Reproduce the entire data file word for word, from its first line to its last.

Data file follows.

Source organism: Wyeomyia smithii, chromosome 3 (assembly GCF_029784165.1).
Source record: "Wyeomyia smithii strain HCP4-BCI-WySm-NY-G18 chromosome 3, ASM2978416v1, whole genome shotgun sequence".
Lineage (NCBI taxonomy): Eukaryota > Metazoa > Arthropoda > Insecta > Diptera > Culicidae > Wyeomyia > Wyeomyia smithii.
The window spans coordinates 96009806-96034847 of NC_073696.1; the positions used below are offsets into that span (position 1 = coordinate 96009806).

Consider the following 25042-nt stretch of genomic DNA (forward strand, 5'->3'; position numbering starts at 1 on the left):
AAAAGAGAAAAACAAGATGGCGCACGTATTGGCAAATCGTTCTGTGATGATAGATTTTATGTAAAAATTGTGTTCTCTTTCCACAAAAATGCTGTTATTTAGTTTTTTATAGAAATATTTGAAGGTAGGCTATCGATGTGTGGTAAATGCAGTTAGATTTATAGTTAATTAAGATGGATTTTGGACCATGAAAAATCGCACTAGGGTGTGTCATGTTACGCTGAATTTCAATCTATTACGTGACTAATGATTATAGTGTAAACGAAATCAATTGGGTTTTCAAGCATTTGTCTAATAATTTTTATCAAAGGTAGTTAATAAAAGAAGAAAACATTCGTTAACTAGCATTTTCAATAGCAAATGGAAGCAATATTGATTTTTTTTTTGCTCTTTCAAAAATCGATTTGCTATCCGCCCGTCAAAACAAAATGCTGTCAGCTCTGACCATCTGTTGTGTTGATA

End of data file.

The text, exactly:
Source organism: Wyeomyia smithii, chromosome 3 (assembly GCF_029784165.1).
Source record: "Wyeomyia smithii strain HCP4-BCI-WySm-NY-G18 chromosome 3, ASM2978416v1, whole genome shotgun sequence".
Lineage (NCBI taxonomy): Eukaryota > Metazoa > Arthropoda > Insecta > Diptera > Culicidae > Wyeomyia > Wyeomyia smithii.
The window spans coordinates 96009806-96034847 of NC_073696.1; the positions used below are offsets into that span (position 1 = coordinate 96009806).

Consider the following 25042-nt stretch of genomic DNA (forward strand, 5'->3'; position numbering starts at 1 on the left):
AAAAGAGAAAAACAAGATGGCGCACGTATTGGCAAATCGTTCTGTGATGATAGATTTTATGTAAAAATTGTGTTCTCTTTCCACAAAAATGCTGTTATTTAGTTTTTTATAGAAATATTTGAAGGTAGGCTATCGATGTGTGGTAAATGCAGTTAGATTTATAGTTAATTAAGATGGATTTTGGACCATGAAAAATCGCACTAGGGTGTGTCATGTTACGCTGAATTTCAATCTATTACGTGACTAATGATTATAGTGTAAACGAAATCAATTGGGTTTTCAAGCATTTGTCTAATAATTTTTATCAAAGGTAGTTAATAAAAGAAGAAAACATTCGTTAACTAGCATTTTCAATAGCAAATGGAAGCAATATTGATTTTTTTTTTGCTCTTTCAAAAATCGATTTGCTATCCGCCCGTCAAAACAAAATGCTGTCAGCTCTGACCATCTGTTGTGTTGATA